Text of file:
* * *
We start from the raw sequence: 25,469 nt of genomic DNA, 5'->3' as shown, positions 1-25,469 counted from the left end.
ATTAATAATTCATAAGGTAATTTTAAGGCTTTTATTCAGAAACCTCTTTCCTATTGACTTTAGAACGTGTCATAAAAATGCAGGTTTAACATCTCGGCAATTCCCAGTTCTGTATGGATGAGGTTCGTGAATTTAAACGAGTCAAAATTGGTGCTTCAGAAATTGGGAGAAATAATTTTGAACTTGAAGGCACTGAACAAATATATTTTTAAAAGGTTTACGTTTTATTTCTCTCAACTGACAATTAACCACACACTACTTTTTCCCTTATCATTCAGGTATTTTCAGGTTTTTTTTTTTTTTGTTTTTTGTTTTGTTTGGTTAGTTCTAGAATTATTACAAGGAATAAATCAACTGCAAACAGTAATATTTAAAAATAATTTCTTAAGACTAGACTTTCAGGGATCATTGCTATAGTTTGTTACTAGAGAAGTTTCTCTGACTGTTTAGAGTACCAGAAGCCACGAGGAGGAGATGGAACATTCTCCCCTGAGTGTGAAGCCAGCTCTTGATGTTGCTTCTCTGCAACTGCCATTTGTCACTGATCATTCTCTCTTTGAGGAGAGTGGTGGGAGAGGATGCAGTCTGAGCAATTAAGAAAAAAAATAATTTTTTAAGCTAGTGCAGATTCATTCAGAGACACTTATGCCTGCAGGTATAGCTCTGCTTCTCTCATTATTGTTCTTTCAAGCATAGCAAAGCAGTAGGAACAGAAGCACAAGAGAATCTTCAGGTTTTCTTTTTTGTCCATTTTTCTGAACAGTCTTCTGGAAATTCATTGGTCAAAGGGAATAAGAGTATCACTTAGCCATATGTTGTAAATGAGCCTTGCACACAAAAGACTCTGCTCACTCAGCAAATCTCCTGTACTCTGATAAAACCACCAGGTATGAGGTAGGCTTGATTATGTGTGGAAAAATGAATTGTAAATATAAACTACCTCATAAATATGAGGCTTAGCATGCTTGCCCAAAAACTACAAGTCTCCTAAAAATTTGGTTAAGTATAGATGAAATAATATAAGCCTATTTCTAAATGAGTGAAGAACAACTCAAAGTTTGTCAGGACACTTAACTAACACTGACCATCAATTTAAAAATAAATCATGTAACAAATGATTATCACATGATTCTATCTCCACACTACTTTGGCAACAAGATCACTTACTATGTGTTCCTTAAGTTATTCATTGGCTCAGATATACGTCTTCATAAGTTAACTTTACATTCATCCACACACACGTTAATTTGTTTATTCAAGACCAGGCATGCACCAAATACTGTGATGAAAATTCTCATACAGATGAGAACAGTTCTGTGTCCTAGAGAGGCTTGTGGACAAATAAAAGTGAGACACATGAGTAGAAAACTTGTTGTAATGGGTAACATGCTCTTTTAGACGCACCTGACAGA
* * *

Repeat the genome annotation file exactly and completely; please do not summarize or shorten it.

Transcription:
We start from the raw sequence: 25,469 nt of genomic DNA, 5'->3' as shown, positions 1-25,469 counted from the left end.
ATTAATAATTCATAAGGTAATTTTAAGGCTTTTATTCAGAAACCTCTTTCCTATTGACTTTAGAACGTGTCATAAAAATGCAGGTTTAACATCTCGGCAATTCCCAGTTCTGTATGGATGAGGTTCGTGAATTTAAACGAGTCAAAATTGGTGCTTCAGAAATTGGGAGAAATAATTTTGAACTTGAAGGCACTGAACAAATATATTTTTAAAAGGTTTACGTTTTATTTCTCTCAACTGACAATTAACCACACACTACTTTTTCCCTTATCATTCAGGTATTTTCAGGTTTTTTTTTTTTTTGTTTTTTGTTTTGTTTGGTTAGTTCTAGAATTATTACAAGGAATAAATCAACTGCAAACAGTAATATTTAAAAATAATTTCTTAAGACTAGACTTTCAGGGATCATTGCTATAGTTTGTTACTAGAGAAGTTTCTCTGACTGTTTAGAGTACCAGAAGCCACGAGGAGGAGATGGAACATTCTCCCCTGAGTGTGAAGCCAGCTCTTGATGTTGCTTCTCTGCAACTGCCATTTGTCACTGATCATTCTCTCTTTGAGGAGAGTGGTGGGAGAGGATGCAGTCTGAGCAATTAAGAAAAAAAATAATTTTTTAAGCTAGTGCAGATTCATTCAGAGACACTTATGCCTGCAGGTATAGCTCTGCTTCTCTCATTATTGTTCTTTCAAGCATAGCAAAGCAGTAGGAACAGAAGCACAAGAGAATCTTCAGGTTTTCTTTTTTGTCCATTTTTCTGAACAGTCTTCTGGAAATTCATTGGTCAAAGGGAATAAGAGTATCACTTAGCCATATGTTGTAAATGAGCCTTGCACACAAAAGACTCTGCTCACTCAGCAAATCTCCTGTACTCTGATAAAACCACCAGGTATGAGGTAGGCTTGATTATGTGTGGAAAAATGAATTGTAAATATAAACTACCTCATAAATATGAGGCTTAGCATGCTTGCCCAAAAACTACAAGTCTCCTAAAAATTTGGTTAAGTATAGATGAAATAATATAAGCCTATTTCTAAATGAGTGAAGAACAACTCAAAGTTTGTCAGGACACTTAACTAACACTGACCATCAATTTAAAAATAAATCATGTAACAAATGATTATCACATGATTCTATCTCCACACTACTTTGGCAACAAGATCACTTACTATGTGTTCCTTAAGTTATTCATTGGCTCAGATATACGTCTTCATAAGTTAACTTTACATTCATCCACACACACGTTAATTTGTTTATTCAAGACCAGGCATGCACCAAATACTGTGATGAAAATTCTCATACAGATGAGAACAGTTCTGTGTCCTAGAGAGGCTTGTGGACAAATAAAAGTGAGACACATGAGTAGAAAACTTGTTGTAATGGGTAACATGCTCTTTTAGACGCACCTGACAGA